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University of Nebraska-Lincoln programs assist flood recovery efforts

University of Nebraska-Lincoln programs assist flood recovery efforts
Courtesy Nebraska Emergency Management Agency Nebraska officials assess road damage caused by recent flooding.

Lincoln, Nebraska, March 27, 2019 – The University of Nebraska–Lincoln’s Extension and Public Policy Center are assisting in the coordination of flood cleanup and recovery in Nebraska.

 

Extension Educator Ashley Mueller, who specializes in disaster preparedness and relief, began organizing the flood response in Fremont almost immediately after floodwaters breached the city’s levee system, and was integral to establishing the volunteer reception center at Clarmar Elementary School. Ryan Lowry, a research specialist with the Public Policy Center who also has expertise in disaster response, and Julie Nickel, administration support specialist with the center, assisted in the effort.

 

The response has been staggering, as more than 1,100 volunteers have registered, and the reception center has been moved to St. Patrick’s Catholic Church. More volunteer reception areas will likely open in many of the 79 counties affected by the flood, Mueller said, as communities begin to grapple with the damage.

 

Lowry and Mueller were trained in managing disaster volunteers by the Corporation for National and Community Service, and have taught classes on disaster response across the state. One of the topics they always cover is volunteer organization, because it is so important.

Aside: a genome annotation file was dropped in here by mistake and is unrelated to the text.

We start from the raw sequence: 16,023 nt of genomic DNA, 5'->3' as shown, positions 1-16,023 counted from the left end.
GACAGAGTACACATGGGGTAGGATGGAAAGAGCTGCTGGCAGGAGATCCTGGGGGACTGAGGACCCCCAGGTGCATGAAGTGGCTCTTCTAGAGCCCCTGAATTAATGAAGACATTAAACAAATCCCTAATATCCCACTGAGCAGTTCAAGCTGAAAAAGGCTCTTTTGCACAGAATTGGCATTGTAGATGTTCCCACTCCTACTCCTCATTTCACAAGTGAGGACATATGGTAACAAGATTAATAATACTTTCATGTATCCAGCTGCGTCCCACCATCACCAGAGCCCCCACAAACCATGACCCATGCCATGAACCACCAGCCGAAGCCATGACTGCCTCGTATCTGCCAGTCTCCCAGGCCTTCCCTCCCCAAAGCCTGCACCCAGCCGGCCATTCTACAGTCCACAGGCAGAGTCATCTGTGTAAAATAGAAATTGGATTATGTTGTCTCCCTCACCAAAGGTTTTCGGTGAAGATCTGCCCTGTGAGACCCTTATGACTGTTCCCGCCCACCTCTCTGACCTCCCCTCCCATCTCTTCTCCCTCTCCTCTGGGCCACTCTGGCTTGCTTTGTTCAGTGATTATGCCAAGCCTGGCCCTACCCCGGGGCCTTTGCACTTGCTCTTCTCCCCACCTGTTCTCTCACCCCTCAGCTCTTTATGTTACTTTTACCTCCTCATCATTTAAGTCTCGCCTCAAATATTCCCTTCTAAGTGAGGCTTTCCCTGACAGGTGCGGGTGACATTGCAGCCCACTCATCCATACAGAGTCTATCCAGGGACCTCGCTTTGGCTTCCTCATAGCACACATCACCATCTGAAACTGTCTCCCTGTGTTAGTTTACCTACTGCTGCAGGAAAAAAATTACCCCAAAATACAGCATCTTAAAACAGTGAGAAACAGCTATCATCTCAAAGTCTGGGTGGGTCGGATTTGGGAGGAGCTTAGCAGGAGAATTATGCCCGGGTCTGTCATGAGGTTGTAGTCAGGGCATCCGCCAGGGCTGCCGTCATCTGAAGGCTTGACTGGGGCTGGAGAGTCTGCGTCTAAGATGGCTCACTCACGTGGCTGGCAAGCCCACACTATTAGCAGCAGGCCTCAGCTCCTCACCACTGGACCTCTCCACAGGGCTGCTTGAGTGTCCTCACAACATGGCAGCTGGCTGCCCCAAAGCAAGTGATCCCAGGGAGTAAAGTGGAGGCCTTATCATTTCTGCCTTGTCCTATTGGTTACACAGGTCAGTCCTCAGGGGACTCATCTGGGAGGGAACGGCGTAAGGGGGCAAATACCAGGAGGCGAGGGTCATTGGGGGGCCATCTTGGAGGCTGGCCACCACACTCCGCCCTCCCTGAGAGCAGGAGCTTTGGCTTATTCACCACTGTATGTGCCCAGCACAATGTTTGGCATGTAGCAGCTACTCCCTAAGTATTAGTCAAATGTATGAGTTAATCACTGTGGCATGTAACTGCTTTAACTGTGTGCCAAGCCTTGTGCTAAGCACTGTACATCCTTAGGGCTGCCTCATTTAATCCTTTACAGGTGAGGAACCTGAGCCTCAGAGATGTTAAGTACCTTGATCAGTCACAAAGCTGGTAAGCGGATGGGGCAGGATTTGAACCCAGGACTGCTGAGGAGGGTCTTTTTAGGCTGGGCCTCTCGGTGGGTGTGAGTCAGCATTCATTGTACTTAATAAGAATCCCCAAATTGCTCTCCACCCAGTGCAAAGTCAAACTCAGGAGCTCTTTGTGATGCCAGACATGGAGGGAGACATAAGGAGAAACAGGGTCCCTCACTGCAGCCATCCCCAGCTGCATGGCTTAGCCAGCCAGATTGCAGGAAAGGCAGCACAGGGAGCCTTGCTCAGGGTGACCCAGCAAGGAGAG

Lowry stressed that individual volunteers and organizations must register with the county or community where they are volunteering for safety reasons, and to help offset costs for the communities. Lowry explained that once a presidential disaster declaration is made — which President Trump approved March 21 — the federal government may provide 75 percent of eligible assistance, while the rest is split between state and local funding.

 

“Tracking volunteer hours really helps when a community is coming out on the other side of the disaster,” Lowry said. “Each volunteer hour has monetary value, which offsets that 12.5 percent the community or county has to pay.

 

“It helps take some of the financial burden off the community.”

 

At the State Emergency Operations Center with the Nebraska Emergency Management Agency, Quinn Lewandowski, State Citizen Corps program coordinator for the Public Policy Center, is serving as the voluntary agency liaison. He said dozens of organizations are contacting the state offices to offer help and that the recovery process is just beginning. Lewandowski said the state needs volunteers and they will play a large role in the months ahead.

 

“After the waters recede and we move from the response phase to the recovery phase, volunteers make a gigantic difference,” he said. “There’s a lot to be done, and those volunteers renew hope for people who’ve lost so much.”

 

Lowry said that if a person wants to help, but can’t volunteer physically, monetary donations are best, as sorting and delivering items can be an extra burden for disaster response teams and volunteers.

 

“Funds can be used for everything from finding housing when shelters are full to feeding first responders and volunteers,” he said.

 

For more information on flood recovery, volunteering and how to assist through donations, visit https://flood.unl.edu.

 

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